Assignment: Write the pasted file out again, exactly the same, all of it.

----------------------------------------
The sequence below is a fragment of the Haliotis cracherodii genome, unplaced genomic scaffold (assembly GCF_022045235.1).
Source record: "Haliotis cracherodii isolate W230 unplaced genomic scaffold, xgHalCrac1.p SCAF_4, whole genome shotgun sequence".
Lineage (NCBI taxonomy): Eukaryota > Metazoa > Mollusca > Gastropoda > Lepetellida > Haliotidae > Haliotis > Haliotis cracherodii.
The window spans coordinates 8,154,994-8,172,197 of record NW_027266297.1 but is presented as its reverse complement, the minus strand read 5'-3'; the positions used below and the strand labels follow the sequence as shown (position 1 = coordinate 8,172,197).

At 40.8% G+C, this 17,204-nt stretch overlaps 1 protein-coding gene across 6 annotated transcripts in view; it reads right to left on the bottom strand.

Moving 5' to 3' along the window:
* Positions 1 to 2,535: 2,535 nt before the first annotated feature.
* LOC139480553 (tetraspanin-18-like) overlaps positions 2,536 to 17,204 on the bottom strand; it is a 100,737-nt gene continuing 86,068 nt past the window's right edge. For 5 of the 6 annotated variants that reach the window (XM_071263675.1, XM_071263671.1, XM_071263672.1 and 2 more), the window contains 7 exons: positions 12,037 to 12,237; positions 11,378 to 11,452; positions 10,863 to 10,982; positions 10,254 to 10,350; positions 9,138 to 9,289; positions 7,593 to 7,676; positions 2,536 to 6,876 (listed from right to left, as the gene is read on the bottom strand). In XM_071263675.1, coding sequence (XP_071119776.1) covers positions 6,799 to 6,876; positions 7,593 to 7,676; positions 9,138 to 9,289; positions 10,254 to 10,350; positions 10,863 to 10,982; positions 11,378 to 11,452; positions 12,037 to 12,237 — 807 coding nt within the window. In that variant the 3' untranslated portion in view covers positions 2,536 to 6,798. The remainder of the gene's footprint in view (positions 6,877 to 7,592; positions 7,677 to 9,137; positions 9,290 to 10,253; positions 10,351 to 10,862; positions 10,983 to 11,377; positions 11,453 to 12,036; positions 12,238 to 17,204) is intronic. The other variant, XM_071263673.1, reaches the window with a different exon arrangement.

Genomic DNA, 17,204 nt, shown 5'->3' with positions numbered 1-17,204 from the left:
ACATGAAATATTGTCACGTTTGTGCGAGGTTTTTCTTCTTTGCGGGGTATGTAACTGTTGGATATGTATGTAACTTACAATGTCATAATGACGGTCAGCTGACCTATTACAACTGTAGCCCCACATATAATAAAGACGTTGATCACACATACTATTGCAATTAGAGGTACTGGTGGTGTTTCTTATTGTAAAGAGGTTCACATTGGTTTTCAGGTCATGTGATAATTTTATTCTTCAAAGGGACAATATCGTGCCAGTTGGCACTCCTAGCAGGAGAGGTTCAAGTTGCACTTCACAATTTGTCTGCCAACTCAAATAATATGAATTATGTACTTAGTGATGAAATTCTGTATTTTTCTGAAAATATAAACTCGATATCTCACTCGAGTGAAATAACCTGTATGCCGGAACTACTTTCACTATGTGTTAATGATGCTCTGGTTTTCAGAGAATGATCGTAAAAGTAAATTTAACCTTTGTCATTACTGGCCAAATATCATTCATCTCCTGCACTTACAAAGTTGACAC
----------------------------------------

The sequence below is a fragment of the Haliotis cracherodii genome, unplaced genomic scaffold (assembly GCF_022045235.1).
Source record: "Haliotis cracherodii isolate W230 unplaced genomic scaffold, xgHalCrac1.p SCAF_4, whole genome shotgun sequence".
Lineage (NCBI taxonomy): Eukaryota > Metazoa > Mollusca > Gastropoda > Lepetellida > Haliotidae > Haliotis > Haliotis cracherodii.
The window spans coordinates 8,154,994-8,172,197 of record NW_027266297.1 but is presented as its reverse complement, the minus strand read 5'-3'; the positions used below and the strand labels follow the sequence as shown (position 1 = coordinate 8,172,197).

At 40.8% G+C, this 17,204-nt stretch overlaps 1 protein-coding gene across 6 annotated transcripts in view; it reads right to left on the bottom strand.

Moving 5' to 3' along the window:
* Positions 1 to 2,535: 2,535 nt before the first annotated feature.
* LOC139480553 (tetraspanin-18-like) overlaps positions 2,536 to 17,204 on the bottom strand; it is a 100,737-nt gene continuing 86,068 nt past the window's right edge. For 5 of the 6 annotated variants that reach the window (XM_071263675.1, XM_071263671.1, XM_071263672.1 and 2 more), the window contains 7 exons: positions 12,037 to 12,237; positions 11,378 to 11,452; positions 10,863 to 10,982; positions 10,254 to 10,350; positions 9,138 to 9,289; positions 7,593 to 7,676; positions 2,536 to 6,876 (listed from right to left, as the gene is read on the bottom strand). In XM_071263675.1, coding sequence (XP_071119776.1) covers positions 6,799 to 6,876; positions 7,593 to 7,676; positions 9,138 to 9,289; positions 10,254 to 10,350; positions 10,863 to 10,982; positions 11,378 to 11,452; positions 12,037 to 12,237 — 807 coding nt within the window. In that variant the 3' untranslated portion in view covers positions 2,536 to 6,798. The remainder of the gene's footprint in view (positions 6,877 to 7,592; positions 7,677 to 9,137; positions 9,290 to 10,253; positions 10,351 to 10,862; positions 10,983 to 11,377; positions 11,453 to 12,036; positions 12,238 to 17,204) is intronic. The other variant, XM_071263673.1, reaches the window with a different exon arrangement.

Genomic DNA, 17,204 nt, shown 5'->3' with positions numbered 1-17,204 from the left:
ACATGAAATATTGTCACGTTTGTGCGAGGTTTTTCTTCTTTGCGGGGTATGTAACTGTTGGATATGTATGTAACTTACAATGTCATAATGACGGTCAGCTGACCTATTACAACTGTAGCCCCACATATAATAAAGACGTTGATCACACATACTATTGCAATTAGAGGTACTGGTGGTGTTTCTTATTGTAAAGAGGTTCACATTGGTTTTCAGGTCATGTGATAATTTTATTCTTCAAAGGGACAATATCGTGCCAGTTGGCACTCCTAGCAGGAGAGGTTCAAGTTGCACTTCACAATTTGTCTGCCAACTCAAATAATATGAATTATGTACTTAGTGATGAAATTCTGTATTTTTCTGAAAATATAAACTCGATATCTCACTCGAGTGAAATAACCTGTATGCCGGAACTACTTTCACTATGTGTTAATGATGCTCTGGTTTTCAGAGAATGATCGTAAAAGTAAATTTAACCTTTGTCATTACTGGCCAAATATCATTCATCTCCTGCACTTACAAAGTTGACAC